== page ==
Anglia Ruskin University Real Estate Discussion Response
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BRE-110, California Real Estate Law
Huber and Tyler
Chapters # 9 & 10
Chapter 9 explores the alternatives to litigation. Often, disputes about property rights between two parties are resolved in a litigation process. Alternative options, such as negotiation, mediation, or arbitration, are required by the courts to save time and avoid wasting taxpayers’ money (Huber and Tyler, p. 329). Additional topics covered in this chapter include resolving disputes concerning a real estate license and complaint resolution used by the Department of Real Estate (DRE) and the California Association of Realtors (CAR). I will be reviewing the types of arbitration from Chapter 9. The topics of title and alienation are the focus of Chapter 10. Property ownership is transferred, either voluntary or involuntary, by many different methods. Voluntary types of transfers include transfers by deed and/or by will. Involuntary types of transfers include intestate succession, escheat, foreclosure sales, adverse possession, condemnation, dedication, or accession. I will be discussing the types of deeds that are used to transfer property ownership and the concept of condemnation from Chapter 10.
Key Concept #1 – Chapter 9
I learned that when a dispute is submitted to a third party for final resolution, it is called arbitration, and there are four types of arbitration (Huber and Tyler, pp. 336-338). The four types of arbitration include (1) court-ordered (mandated) arbitration, (2) private arbitration, (3) nonbinding or binding arbitration, and (4) California arbitration legislation. Court-ordered arbitration is mandated by the courts before the case can go to the trial courts. Private arbitration is when the two parties have agreed by contract, or it is a provision in an existing contract, to an arbitration process for any potential disputes to avoid litigation. Nonbinding arbitration means that the disputing parties have agreed that the arbitrator’s decision is not final and may be reviewed by the courts, whereas a binding arbitration means the arbitrator’s decision is final and binding and will not be further reviewed by the courts. California arbitration legislation means that both parties must be aware that there is an arbitration clause in the real estate contract they are entering, and this section labeled “Arbitration of Disputes” must be initialed to be valid.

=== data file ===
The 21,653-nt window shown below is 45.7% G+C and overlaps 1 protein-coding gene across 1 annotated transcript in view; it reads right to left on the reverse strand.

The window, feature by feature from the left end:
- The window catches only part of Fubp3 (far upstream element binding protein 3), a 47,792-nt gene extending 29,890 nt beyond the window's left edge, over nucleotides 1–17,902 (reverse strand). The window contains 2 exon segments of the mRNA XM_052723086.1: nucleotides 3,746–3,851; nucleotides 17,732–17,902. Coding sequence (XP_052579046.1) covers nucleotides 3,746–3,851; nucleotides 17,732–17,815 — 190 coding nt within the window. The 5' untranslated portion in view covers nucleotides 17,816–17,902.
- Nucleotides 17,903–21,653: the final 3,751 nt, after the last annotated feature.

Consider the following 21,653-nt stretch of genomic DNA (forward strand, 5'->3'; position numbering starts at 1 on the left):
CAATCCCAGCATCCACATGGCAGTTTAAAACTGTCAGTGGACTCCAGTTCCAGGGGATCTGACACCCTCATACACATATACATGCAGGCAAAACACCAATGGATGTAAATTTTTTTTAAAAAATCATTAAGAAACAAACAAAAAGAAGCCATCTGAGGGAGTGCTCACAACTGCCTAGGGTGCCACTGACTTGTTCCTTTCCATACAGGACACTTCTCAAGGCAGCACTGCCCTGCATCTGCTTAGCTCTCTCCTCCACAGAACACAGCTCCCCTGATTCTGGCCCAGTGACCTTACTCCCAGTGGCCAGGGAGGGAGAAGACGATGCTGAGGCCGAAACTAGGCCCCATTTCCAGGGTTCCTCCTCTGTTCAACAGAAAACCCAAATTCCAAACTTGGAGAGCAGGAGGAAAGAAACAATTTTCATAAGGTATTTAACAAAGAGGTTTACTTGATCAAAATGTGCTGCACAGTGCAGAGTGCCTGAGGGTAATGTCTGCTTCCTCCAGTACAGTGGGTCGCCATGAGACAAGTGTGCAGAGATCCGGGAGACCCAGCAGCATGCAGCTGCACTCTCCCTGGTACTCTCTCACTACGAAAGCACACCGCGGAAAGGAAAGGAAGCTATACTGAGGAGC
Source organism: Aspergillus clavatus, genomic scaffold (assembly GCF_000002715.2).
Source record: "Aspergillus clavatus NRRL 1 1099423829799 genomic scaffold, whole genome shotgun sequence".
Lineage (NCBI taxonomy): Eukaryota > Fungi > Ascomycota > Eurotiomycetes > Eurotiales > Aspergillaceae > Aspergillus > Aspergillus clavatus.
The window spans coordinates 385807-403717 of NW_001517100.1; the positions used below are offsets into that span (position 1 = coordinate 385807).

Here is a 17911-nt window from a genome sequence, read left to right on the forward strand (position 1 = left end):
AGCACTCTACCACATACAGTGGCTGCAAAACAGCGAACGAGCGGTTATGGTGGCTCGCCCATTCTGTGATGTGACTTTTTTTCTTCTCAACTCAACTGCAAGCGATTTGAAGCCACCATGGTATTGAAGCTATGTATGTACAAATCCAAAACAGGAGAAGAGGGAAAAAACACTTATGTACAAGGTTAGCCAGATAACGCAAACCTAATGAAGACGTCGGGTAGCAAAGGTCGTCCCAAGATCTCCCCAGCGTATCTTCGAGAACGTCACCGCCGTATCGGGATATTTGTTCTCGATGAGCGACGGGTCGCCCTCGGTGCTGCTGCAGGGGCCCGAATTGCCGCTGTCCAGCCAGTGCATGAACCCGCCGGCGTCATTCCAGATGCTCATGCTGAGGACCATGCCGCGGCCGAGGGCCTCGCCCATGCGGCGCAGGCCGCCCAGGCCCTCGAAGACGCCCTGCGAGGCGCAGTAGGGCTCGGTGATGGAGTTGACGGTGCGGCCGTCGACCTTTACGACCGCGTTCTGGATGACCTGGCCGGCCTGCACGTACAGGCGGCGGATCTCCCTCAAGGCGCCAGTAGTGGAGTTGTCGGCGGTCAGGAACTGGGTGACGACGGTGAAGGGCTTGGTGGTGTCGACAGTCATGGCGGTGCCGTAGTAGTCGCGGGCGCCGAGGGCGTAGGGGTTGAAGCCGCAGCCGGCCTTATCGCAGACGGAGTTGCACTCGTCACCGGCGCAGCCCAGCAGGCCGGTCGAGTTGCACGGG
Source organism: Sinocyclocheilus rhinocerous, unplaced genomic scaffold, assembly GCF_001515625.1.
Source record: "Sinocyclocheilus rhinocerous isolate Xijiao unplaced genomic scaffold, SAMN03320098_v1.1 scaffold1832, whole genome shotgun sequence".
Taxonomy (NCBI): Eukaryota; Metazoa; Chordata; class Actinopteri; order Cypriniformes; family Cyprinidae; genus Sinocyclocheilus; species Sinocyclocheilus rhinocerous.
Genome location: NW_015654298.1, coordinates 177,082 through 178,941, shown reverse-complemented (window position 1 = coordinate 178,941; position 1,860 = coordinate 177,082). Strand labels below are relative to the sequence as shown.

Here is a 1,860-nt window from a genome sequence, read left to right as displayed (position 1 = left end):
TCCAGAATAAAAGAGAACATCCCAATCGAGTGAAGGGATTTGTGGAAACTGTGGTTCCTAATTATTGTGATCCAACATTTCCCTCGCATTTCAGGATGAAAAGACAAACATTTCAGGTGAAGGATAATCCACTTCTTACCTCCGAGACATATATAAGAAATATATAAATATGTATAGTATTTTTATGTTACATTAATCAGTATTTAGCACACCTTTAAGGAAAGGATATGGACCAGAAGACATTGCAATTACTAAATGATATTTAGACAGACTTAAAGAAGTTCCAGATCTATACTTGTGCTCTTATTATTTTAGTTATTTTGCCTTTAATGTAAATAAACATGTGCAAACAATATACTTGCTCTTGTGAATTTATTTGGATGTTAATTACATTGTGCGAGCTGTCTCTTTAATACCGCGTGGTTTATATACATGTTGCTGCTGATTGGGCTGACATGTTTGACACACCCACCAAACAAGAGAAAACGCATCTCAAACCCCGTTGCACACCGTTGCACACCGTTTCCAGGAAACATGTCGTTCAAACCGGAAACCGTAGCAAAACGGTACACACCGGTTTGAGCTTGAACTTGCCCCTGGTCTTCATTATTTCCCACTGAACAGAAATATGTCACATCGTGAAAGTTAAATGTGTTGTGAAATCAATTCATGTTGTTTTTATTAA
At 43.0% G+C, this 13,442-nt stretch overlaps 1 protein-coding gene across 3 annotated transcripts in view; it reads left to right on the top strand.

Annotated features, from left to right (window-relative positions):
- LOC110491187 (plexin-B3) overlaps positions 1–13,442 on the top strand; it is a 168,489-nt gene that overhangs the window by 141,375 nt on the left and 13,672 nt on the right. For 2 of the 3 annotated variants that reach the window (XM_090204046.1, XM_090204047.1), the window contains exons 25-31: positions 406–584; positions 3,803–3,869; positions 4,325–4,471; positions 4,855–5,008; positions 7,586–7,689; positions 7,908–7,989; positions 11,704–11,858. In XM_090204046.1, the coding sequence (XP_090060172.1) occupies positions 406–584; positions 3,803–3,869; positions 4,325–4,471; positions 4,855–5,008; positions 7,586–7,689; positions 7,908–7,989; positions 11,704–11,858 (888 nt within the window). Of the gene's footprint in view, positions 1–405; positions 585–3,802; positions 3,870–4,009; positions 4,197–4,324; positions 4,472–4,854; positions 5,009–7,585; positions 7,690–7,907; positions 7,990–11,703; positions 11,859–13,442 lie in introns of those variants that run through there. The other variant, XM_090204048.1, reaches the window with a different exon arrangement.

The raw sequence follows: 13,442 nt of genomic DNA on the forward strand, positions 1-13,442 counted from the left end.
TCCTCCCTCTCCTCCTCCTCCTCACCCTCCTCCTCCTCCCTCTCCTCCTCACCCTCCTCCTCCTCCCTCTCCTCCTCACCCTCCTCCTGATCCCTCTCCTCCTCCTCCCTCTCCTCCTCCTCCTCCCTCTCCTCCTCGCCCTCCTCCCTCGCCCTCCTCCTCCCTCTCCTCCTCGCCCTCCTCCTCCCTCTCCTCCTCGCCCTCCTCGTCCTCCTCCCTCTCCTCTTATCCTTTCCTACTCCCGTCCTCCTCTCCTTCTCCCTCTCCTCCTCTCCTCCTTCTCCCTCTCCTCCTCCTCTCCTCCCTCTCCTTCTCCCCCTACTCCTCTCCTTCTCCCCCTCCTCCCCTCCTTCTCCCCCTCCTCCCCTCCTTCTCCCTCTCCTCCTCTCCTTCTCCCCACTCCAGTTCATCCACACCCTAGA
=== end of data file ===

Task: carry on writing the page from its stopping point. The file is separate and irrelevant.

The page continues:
Key Concept #2 – Chapter 10
In Chapter 10, I learned that the types of deeds most commonly used to transfer title in California are grant deeds and 0quitclaim deeds (Huber and Tyler, pp. 363-365). A grant deed refers to a deed that is conveyed with the word grant, meaning one party is granting ownership to another party. Essentially, almost every real estate transaction in California contains a grant deed. A grant deed has two implied warranties: (1) the title has not been conveyed to anyone else and (2) there are no known encumbrances attached to the property without being disclosed. A quitclaim deed refers to a deed transfer of an interest, such as part of a land, or title without warranties. A quitclaim deed is often used to clear a cloud on the title such as an encumbrance or defeat on a title.
Key Concept #3 – Chapter 10
I learned about the concept of condemnation, also known as eminent domain in Chapter 10 (Huber and Tyler, pp. 378-379). Eminent domain is when the government takes private property for public use and the government compensates the private property owners with fair market value (FMV). Government entities have the power to condemn privately owned property for the use of public property that benefits the public. When the private owners don’t want to sell their property and reject the government’s offer, the government files a condemnation lawsuit, and the courts will decide on fair compensation and order the property condemned. The story about the “little pink house” is a perfect example of the damages caused by eminent domain. When only a part of the property is condemned for public use and the property value decreases due to the condemnation, the government is required to pay for severance damages (loss of value). Inverse condemnation occurs when private property is damaged by government actions and the government doesn’t take any condemnation action, causing the private owner to sue.
These two chapters were both informative and provided detailed information about real estate court procedures and methods of transferring ownership. To summarize, arbitration is an alternative option to settle disputes to avoid a lengthy litigation process. Grant deeds and quitclaim deeds are used to transfer property and clear titles. Governmental takeover of private property for public purpose is known as eminent domain.
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